“It’s art, it’s sculpture, it’s rock climbing, it’s fitness, and it’s spirituality,” she said. “And it’s also mushroom-growing: There are studies being done at Rensselaer Polytechnic Institute that say mushrooms are the next plastics, and they’re a resource to harvest without diminishing the environment.”

So in addition to Gagnon’s plans to have weddings, family reunions and enrichment workshops at Prinpaw, she is also reaching out to colleges to collaborate on research projects, as well as to arts organizations.

She recently began collaborating with Alexis Broz, an intern from SUNY Adirondack’s Outdoor Adventure Program who is also an avid hiker, guide, and chalk artist in Saratoga Springs.
“I became involved with Prinpaw because of my own strong interest in the field of wilderness therapy and the possibility of it becoming a place where people can overcome struggles with the serenity of nature,” Broz said. “Prinpaw is a place brimming with creative energy that is meant to be shared. It’s to be used as a means for people to make discoveries on both a grand scale of natural wonder, as well as from an introspective look within.”

Gagnon said she has every intention of visitors getting the most out of the land, which includes wooded trails, mountain vistas, open spaces, and gurgling streams.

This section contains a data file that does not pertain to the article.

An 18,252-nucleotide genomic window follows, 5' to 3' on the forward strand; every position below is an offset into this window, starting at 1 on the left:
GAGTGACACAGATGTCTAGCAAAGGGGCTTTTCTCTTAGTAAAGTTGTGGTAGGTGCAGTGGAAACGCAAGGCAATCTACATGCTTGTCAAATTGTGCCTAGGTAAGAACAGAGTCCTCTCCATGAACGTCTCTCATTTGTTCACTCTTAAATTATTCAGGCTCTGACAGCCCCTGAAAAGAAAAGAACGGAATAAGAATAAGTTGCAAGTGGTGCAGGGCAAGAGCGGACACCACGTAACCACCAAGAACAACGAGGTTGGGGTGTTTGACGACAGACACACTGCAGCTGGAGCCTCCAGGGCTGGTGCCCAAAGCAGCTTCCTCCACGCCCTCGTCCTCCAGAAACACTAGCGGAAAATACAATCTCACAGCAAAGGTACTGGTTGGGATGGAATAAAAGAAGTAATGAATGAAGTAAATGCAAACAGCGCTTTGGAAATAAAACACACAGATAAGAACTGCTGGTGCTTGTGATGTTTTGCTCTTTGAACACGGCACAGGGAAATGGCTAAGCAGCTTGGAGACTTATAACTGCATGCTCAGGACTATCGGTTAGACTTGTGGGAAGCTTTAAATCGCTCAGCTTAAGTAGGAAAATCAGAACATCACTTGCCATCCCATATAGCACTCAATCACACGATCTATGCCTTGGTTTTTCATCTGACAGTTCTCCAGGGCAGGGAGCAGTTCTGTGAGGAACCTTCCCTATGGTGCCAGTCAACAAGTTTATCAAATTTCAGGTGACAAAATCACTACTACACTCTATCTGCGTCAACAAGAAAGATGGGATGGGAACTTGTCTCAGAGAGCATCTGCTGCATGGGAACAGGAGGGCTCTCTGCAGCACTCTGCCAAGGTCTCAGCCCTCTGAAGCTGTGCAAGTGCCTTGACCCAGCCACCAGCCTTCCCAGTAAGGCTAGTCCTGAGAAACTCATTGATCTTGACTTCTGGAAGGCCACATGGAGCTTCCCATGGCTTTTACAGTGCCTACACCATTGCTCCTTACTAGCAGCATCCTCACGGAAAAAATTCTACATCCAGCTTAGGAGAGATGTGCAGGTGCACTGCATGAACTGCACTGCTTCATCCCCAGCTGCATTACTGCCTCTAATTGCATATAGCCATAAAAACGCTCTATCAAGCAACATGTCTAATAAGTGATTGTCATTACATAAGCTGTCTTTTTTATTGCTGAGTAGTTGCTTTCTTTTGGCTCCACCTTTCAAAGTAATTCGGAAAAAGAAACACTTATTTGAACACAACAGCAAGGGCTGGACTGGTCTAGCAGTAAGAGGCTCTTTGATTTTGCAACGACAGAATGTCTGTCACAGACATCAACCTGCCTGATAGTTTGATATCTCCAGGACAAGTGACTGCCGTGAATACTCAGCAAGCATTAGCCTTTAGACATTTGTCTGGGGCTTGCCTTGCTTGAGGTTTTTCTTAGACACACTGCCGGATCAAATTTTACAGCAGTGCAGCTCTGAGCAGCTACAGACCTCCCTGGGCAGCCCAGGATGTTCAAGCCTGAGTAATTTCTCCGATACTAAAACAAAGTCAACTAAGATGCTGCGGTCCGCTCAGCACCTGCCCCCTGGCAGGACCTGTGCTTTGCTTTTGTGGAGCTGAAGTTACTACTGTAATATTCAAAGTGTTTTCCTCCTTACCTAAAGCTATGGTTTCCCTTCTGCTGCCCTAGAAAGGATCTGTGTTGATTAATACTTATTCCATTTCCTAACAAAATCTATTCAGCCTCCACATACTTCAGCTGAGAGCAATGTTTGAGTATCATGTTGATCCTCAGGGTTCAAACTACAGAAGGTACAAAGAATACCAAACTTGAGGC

“I was just ordained to perform wedding ceremonies,” she said. “I can hike a couple to the top of the mountain, they can say vows and come back down for the reception. I can customize a family reunion or wedding, and I know how to not leave a footprint.”

Her other plans for the future include a music camp, sustainable art projects for the property using objects such as stones and pinecones, glamping (a popular form of semi-luxurious camping), outdoor concerts, hiking trips for seniors, and outdoor adventures for the physically challenged.

As a member of Michelle Obama’s “Let’s Move” initiative, she also envisions partnering with schools and summer camps to create opportunities to get children and teenagers more active and accustomed to being outdoors. This effort will include an Oct. 14 event that coincides with Nickelodeon’s World Wide Day of Play.

“I’d also like to develop a membership for Prinpaw, where dues are paid in exchange for use of the land,” she said. “But this isn’t a business, it’s a place. The property is posted and private. I do not allow public access without permission, for a variety of reasons including liability.”
Those who have been enjoying the land so far have included hikers, campers, skiers and snowshoe hikers, and artists who come to paint.

“Prinpaw is a unique place,” Gagnon said. “You can walk the land for an hour and not see another person. But you’re a mile from a general store, and you can be at a Wal-Mart in 10 minutes. And yet, between Prinpaw and Potash, you’re on thousands of acres. You can go back 300 acres -- and then you’re on state land -- and not see or hear a soul. It’s amazing.”


For more information on Prinpaw and its events calendar, visit www.prinpaw.com or e-mail prinpaw@yahoo.com.